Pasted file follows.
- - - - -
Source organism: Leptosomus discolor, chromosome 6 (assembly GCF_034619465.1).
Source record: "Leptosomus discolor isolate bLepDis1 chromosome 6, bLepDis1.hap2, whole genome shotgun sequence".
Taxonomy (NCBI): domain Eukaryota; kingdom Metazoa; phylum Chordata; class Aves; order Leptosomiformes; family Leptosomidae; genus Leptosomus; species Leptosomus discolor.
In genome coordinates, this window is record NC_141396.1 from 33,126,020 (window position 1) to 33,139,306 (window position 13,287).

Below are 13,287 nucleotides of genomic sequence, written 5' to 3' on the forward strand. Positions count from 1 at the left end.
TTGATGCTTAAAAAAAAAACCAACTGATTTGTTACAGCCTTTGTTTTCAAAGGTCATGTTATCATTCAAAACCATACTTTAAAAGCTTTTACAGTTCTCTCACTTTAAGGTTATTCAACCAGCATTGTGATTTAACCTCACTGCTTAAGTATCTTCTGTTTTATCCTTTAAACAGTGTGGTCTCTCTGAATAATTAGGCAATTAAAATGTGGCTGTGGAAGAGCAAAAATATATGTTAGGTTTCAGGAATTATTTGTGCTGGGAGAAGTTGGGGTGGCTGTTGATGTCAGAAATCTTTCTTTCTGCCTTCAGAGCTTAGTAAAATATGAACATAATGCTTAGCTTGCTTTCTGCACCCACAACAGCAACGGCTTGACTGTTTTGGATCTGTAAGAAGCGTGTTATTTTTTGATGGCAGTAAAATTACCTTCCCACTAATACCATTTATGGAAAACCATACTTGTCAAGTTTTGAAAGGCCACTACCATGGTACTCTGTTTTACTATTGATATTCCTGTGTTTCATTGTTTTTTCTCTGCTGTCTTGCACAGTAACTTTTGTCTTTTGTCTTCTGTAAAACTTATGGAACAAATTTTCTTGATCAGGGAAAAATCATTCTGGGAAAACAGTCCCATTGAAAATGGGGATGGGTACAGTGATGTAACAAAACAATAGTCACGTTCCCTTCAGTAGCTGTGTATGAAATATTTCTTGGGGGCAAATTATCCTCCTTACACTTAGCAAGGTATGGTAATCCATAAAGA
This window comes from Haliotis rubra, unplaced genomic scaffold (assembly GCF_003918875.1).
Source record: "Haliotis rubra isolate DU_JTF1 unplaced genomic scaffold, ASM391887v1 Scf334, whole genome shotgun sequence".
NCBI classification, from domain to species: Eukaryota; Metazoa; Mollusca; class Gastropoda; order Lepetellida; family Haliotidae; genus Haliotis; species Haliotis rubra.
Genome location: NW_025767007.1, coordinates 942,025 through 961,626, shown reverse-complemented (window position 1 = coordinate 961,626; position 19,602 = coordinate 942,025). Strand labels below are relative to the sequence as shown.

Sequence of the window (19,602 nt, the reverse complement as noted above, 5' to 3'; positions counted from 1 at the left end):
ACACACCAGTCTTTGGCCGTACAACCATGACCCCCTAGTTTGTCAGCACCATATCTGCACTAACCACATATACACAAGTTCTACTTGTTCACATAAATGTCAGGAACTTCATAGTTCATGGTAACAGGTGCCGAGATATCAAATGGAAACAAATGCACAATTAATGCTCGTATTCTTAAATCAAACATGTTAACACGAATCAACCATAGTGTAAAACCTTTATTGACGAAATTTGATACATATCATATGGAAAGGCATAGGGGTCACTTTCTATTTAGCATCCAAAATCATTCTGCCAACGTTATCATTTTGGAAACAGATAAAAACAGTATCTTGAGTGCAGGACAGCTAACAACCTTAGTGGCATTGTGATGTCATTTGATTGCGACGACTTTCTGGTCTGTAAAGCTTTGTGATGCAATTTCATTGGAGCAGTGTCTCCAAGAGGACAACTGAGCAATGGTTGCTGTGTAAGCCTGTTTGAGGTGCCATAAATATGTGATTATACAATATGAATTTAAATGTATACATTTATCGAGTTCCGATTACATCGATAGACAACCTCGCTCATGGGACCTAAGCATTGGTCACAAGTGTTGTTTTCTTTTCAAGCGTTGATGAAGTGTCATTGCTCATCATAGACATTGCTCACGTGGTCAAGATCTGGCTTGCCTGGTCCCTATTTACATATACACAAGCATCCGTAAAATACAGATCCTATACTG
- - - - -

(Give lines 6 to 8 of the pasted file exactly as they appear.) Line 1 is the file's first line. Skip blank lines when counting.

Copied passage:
TTGATGCTTAAAAAAAAAACCAACTGATTTGTTACAGCCTTTGTTTTCAAAGGTCATGTTATCATTCAAAACCATACTTTAAAAGCTTTTACAGTTCTCTCACTTTAAGGTTATTCAACCAGCATTGTGATTTAACCTCACTGCTTAAGTATCTTCTGTTTTATCCTTTAAACAGTGTGGTCTCTCTGAATAATTAGGCAATTAAAATGTGGCTGTGGAAGAGCAAAAATATATGTTAGGTTTCAGGAATTATTTGTGCTGGGAGAAGTTGGGGTGGCTGTTGATGTCAGAAATCTTTCTTTCTGCCTTCAGAGCTTAGTAAAATATGAACATAATGCTTAGCTTGCTTTCTGCACCCACAACAGCAACGGCTTGACTGTTTTGGATCTGTAAGAAGCGTGTTATTTTTTGATGGCAGTAAAATTACCTTCCCACTAATACCATTTATGGAAAACCATACTTGTCAAGTTTTGAAAGGCCACTACCATGGTACTCTGTTTTACTATTGATATTCCTGTGTTTCATTGTTTTTTCTCTGCTGTCTTGCACAGTAACTTTTGTCTTTTGTCTTCTGTAAAACTTATGGAACAAATTTTCTTGATCAGGGAAAAATCATTCTGGGAAAACAGTCCCATTGAAAATGGGGATGGGTACAGTGATGTAACAAAACAATAGTCACGTTCCCTTCAGTAGCTGTGTATGAAATATTTCTTGGGGGCAAATTATCCTCCTTACACTTAGCAAGGTATGGTAATCCATAAAGA
This window comes from Haliotis rubra, unplaced genomic scaffold (assembly GCF_003918875.1).
Source record: "Haliotis rubra isolate DU_JTF1 unplaced genomic scaffold, ASM391887v1 Scf334, whole genome shotgun sequence".